The faces may be new, but not the concept. “Geek Charming” is an opposites-attract story set in high school and starring Sarah Hyland (“Modern Family”) and Matt Prokop (“High School Musical 3”). It’s formulaic and predictable and exaggerated in a “Mean Girls” sort of (WhatEVer!) way. But underneath the film’s superficial skin there beats a real heart that holds some positive values for teens. And there’s a big payoff at the end—though that’s almost spoiled by a spurt of didacticism.
Hyland plays Dylan Schoenfield, daughter of a rich L.A. real-estate developer who lives in a house that would make Kelly Osbourne jealous. When we first see her, she’s got the “fabulous” attitude of a Sharpay Evans with an entourage to match. She’s vapid and shallow and reduces everything to a popularity index. Something either elevates your popularity or reduces it, and that’s how she bases her decisions, such as they are. She dates a volleyball star not for his personality but because he’s the coolest boy in the school. And her friends are more vapid than she is. We pick up the story as Dylan is determined to win Blossom Queen at the school and secure her popularity forEVer (yes, that’s how shallow she appears). Dylan has one pair of shoes for every day of the year; Josh, who jumps into her dad’s mall fountain to rescue her purse, has one pair, and it gets a laugh when she takes her purse from him but then brushes his sneakers he’d removed (Ewwww!) into the water.
But she’s a sympathetic character, too. We learn that she lost her mother when she was eight—it wouldn’t be Disney if the mother didn’t die, right?—and still misses her terribly. Plus, if you get her away from the school environment, she almost drops the act—though you get the feeling she’s been putting on airs for so long that she’s forgotten what her real personality is like. It turns out that this kid wears glasses and can actually hold an intelligent conversation with Dad or another brainiac.
Into her life comes film geek Josh (Prokop), who’s introduced to the audience in a cafeteria scene that has him accidentally upending a tray of green noodles right onto the puffed-out chest of Dylan, who’s in a catfight for the Blossom Queen crown with a ruthless cheerleader named Nicole (Andrea Brooks). He wants to win a Puget Sound film competition just as badly, so that makes him as single-minded of purpose as she. And since he needs a subject for his film and she thinks a film might seal her bid for the crown, they strike a deal shortly after the fountain scene. And for the rest of the film Josh follows her around with his camera as the two navigate their own circles and occasionally enter each other’s orbit.
We get the predictable changes of “friends” and the slow-but-reluctant attraction that makes every romantic comedy tick. But for much of the film we also get a lot of what we’re supposed to believe is current vapid teenspeak: things like “Oh no she did not!” “What’s the 411 on your Amy crush?” and “Sorry guys, I got stuck in traffic on the diva freeway.” We also get the obligatory makeover montage and reversal of fortunes. But Hyland and Prokop are cute together, and the end just about justifies the means in this film. It packs an emotional punch that would have been punchier if the filmmakers hadn’t decided to “speechify” the film’s message.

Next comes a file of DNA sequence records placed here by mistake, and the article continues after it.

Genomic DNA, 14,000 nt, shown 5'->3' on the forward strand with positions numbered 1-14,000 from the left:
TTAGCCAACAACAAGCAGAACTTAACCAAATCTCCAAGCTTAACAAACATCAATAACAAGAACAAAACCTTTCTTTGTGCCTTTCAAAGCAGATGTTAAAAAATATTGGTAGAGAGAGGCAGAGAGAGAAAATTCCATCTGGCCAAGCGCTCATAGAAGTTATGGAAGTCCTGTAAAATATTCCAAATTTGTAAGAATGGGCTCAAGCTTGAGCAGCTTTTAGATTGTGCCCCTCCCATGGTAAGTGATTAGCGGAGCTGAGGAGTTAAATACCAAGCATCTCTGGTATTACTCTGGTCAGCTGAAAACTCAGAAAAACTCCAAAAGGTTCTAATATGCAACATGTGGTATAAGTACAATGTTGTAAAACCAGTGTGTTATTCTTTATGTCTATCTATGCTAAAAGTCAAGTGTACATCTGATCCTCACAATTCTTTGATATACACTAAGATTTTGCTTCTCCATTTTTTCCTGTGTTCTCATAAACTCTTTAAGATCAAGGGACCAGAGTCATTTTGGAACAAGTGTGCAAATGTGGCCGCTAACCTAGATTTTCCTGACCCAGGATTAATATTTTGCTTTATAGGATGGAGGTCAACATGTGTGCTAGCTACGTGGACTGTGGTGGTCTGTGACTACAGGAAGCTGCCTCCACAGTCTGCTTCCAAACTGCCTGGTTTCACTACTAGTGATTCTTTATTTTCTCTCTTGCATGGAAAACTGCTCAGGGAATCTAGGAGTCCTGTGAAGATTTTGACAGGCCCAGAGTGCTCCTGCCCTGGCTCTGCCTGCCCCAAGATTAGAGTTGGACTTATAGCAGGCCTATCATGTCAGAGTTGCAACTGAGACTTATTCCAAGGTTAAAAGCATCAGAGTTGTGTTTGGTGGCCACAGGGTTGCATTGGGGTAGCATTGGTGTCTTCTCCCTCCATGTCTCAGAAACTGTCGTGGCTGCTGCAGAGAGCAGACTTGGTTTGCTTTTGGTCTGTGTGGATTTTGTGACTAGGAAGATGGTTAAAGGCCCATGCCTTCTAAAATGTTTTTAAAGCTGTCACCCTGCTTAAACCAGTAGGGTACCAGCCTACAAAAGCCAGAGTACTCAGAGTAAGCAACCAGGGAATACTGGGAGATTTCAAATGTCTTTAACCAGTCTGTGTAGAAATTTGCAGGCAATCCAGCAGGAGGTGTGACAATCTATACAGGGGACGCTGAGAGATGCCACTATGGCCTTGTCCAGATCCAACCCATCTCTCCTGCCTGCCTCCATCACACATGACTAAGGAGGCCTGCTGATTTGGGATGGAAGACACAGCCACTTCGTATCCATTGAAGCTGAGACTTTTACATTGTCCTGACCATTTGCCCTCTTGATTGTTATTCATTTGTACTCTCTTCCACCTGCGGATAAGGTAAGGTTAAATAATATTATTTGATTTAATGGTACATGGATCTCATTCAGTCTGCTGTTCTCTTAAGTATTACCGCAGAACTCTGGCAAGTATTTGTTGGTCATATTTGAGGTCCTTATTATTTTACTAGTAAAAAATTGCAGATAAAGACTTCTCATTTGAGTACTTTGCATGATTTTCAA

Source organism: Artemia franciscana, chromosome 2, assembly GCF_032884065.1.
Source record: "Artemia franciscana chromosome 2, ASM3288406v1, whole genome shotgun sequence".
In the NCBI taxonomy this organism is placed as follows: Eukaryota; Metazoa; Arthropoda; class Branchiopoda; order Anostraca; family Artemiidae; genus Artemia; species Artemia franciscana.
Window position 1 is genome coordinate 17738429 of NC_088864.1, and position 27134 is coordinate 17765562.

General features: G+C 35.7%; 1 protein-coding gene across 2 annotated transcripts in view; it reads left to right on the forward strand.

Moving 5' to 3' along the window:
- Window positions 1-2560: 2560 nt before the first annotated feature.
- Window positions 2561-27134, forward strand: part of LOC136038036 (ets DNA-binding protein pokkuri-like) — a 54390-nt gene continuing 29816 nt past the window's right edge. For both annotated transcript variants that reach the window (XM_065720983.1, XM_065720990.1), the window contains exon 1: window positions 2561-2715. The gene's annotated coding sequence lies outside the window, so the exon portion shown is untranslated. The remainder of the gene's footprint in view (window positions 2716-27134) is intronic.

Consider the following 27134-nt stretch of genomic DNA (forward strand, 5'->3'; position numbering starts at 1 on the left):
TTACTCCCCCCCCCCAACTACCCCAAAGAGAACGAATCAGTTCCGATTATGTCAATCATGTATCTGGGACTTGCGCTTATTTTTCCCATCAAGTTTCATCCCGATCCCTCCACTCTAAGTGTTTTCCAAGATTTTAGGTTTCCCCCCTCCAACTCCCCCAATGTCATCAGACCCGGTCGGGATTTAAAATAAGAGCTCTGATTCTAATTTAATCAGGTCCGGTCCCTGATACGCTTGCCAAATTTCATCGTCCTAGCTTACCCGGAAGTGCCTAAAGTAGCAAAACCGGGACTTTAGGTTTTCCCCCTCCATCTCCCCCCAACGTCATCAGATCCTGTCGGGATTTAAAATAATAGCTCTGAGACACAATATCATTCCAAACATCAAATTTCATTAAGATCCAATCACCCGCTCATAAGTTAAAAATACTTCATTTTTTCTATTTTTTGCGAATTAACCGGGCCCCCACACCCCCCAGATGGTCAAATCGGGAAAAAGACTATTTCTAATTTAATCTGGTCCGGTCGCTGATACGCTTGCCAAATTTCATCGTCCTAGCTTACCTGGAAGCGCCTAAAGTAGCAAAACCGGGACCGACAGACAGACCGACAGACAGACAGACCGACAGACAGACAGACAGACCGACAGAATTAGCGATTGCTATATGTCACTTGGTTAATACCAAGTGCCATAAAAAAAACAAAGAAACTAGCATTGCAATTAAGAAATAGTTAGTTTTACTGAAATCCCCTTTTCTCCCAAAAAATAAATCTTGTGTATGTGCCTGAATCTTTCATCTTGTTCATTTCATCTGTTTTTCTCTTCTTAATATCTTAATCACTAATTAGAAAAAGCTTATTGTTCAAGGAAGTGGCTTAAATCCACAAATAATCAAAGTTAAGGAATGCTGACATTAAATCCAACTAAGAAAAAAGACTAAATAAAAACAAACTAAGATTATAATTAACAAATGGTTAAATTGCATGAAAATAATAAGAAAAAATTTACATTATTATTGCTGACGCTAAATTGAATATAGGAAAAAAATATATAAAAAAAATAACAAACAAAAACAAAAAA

Disney’s DVD production values have been pretty consistent, and so it’s no surprise that “Geek Charming” looks very good in standard def. Colors are bold and bright, and edges have a nice line to them. “Geek Charming” is presented in 1.78:1 widescreen, “enhanced” for 16×9 monitors.
The audio is TV-standard Dolby Digital 2.0 in English, with subtitles in English SDH, French, and Spanish. It’s clean and clear, but front-heavy, so don’t look for a lot of resonance.
“Geek Charming” features some curious extras. There’s nothing at all that pertains to the film, except for a pair of silver-colored charms that, put together, form two hands holding a heart with the words “Best Friends” written across it.
Other than that, there are 10 episodes of another Disney Channel series, “Shake It Up!,” about a pair of teen girls who want to become professional dancers. Included are “Shake It Up, Up and Away” Pts. 1 & 2, “Double Pegasus It Up,” “Three’s a Crowd It Up,” “Beam It Up,” “Doctor It Up,” “Throw It Up,” “Twist It Up,” “Match It Up,” and “Age It Up.” I watched several of these episodes and didn’t think them very good, but my 10-year-old daughter loves the show because of all the dancing.
“Geek Charming” isn’t a great film, and I’m not even sure it’s a very good one. Call it a clichéd film about high school and its stereotypes that has better acting and a stronger emotional core than most of its kind.